Sarah Dara - The Elephant House

Edinburgh: History and Literature

This entry is part 1 of 1 in the series Edinburgh's Charms
  • Edinburgh: History and Literature

Edinburgh is the capital of Scotland and the 7th most populated city in the United Kingdom. Located on the Firth of Forth’s southern shore, it is cited as

the UK’s second most popular tourist destination because of its historical and cultural attractions. It has also just been voted the world’s most beautiful country.

I visited Scotland with my friends in April during the Easter holiday. We had planned the trip two weeks before, booking a flight and hotel deal for £59 through Expedia. Our flight was from London Stansted to Edinburgh with Ryanair. Our chosen airport was a mistake as it was difficult for us to get from Central London to Stansted Airport; we had to take a coach from London Victoria Coach Station which cost us £8 each. Despite this setback and a bumpy Ryanair landing, we made it successfully to Edinburgh.

On leaving the airport, we were greeted by sunny skies and freezing winds. Although it was warm in London, which didn’t feel that far away, the temperature in Edinburgh was much colder. While waiting at the bus stop, we wrapped up in our gloves and hats, excited to see our hotel. The bus arrived in 10 minutes and after paying £4.50, we headed in the direction of Western Harbour, the nearest stop to our accommodation. The journey took around 30 minutes which gave us time to travel through Edinburgh, noting the bigger houses and greener lawns.

Montserrat Labiaga Ferrer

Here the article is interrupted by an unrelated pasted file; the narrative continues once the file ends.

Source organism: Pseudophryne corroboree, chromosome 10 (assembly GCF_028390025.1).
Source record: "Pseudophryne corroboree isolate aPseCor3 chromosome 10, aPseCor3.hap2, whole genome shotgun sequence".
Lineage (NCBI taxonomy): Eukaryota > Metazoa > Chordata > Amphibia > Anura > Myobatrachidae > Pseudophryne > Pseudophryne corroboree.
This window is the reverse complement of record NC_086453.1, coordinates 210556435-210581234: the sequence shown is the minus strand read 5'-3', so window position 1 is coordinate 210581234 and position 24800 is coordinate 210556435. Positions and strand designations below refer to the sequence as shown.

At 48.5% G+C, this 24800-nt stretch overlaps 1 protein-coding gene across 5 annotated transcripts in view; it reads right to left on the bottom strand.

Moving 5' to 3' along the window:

The view of the Forth Bridge as seen from various points across Edinburgh’s coast.
(Photographer: Montserrat Labiaga Ferrer; Flickr)

On arrival at Western Harbour, we were greeted by a view of the roaring blue sea and white seagulls squawking deafeningly. It was a 10 minute walk to the hotel, City Suites, and when we arrived, we were welcomed with a smile by the reception staff. We were handed a key and went rushing up to explore our room. On opening the door, all four of us headed in different directions. We had booked an apartment which included two bedrooms, two bathrooms, a lounge and a kitchen. Spotless and spacious, it was the perfect place to stay. The facilities were fantastic – the kitchen came complete with cutlery, oil, butter, sugar, milk, coffee, tea and hot chocolate and we even had a washing machine. We were beyond happy with the apartment; one of my friends even did a quick dance before we headed out to explore the city.

Our first destination was Edinburgh Castle. Taking the 10 Lothian bus which cost £1.60 per person and conveniently went from outside our apartment to the city centre, we got off for a cheeky Nandos to soothe our growling stomachs. A delicious and extra-spicy meal later, I used trusty Google Maps to get us to the castle. It took us a while to walk there as Edinburgh wasn’t signposted very well and Google Maps sometimes stopped working. After a few wrong turns and an uphill walk, we arrived at the castle, which is huge and sits grandly overlooking the city; unaffected by the tourists taking pictures, it stood firm against the azure sky.

chas B

Edinburgh Castle: one of many, many reasons to visit Scotland. (Photographer: chas B; Flickr)

We joined the other tourists, taking countless photographs of its greyish-brown walls that attract millions of visitors each year. We did not venture inside this symbol of historical conflicts, but spent some time gazing out at the city that stretched below. The view was gorgeous; the city was filled with busy residents who went about their daily tasks despite the chilling wind and continuing to smile as brightly as the cloudless sky.